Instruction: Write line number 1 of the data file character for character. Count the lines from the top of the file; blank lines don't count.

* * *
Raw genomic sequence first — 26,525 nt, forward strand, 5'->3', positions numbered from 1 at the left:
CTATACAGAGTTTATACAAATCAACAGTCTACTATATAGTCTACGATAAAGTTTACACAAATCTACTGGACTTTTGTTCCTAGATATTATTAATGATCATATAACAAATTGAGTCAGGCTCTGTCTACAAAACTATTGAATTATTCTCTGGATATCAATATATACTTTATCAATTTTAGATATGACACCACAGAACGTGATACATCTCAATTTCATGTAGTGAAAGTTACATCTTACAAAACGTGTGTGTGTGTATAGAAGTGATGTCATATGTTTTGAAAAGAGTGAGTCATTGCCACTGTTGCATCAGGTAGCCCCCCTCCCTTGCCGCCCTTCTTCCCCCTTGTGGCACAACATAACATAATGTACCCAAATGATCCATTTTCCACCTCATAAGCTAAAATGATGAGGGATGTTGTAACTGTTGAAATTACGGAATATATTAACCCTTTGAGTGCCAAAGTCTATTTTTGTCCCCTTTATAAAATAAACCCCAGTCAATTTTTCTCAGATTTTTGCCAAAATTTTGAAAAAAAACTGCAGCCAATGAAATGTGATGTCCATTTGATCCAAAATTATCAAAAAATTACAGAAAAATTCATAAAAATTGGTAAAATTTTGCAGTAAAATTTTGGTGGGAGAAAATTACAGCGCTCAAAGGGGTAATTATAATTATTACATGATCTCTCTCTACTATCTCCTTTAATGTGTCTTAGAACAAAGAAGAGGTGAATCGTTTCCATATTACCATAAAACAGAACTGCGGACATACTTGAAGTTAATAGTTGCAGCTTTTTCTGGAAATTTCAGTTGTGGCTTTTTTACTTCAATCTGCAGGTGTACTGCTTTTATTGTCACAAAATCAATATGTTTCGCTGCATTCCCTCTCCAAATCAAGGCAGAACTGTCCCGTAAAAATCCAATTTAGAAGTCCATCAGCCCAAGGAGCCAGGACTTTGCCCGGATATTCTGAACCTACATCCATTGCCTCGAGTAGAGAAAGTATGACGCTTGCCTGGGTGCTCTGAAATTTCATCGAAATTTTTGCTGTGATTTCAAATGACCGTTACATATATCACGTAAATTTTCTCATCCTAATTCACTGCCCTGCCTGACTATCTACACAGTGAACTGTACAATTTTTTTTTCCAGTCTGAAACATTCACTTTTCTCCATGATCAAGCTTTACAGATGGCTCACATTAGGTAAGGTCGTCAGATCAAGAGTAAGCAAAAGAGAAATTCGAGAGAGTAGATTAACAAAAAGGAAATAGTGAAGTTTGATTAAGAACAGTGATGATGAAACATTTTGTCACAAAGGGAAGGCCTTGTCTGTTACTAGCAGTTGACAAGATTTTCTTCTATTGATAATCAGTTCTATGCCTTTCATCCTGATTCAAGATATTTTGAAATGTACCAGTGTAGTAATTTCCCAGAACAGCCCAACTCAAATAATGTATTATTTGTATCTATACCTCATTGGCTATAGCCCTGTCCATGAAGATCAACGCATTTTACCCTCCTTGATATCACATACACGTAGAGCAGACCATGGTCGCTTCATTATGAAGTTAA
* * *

Raw genomic sequence first — 26,525 nt, forward strand, 5'->3', positions numbered from 1 at the left: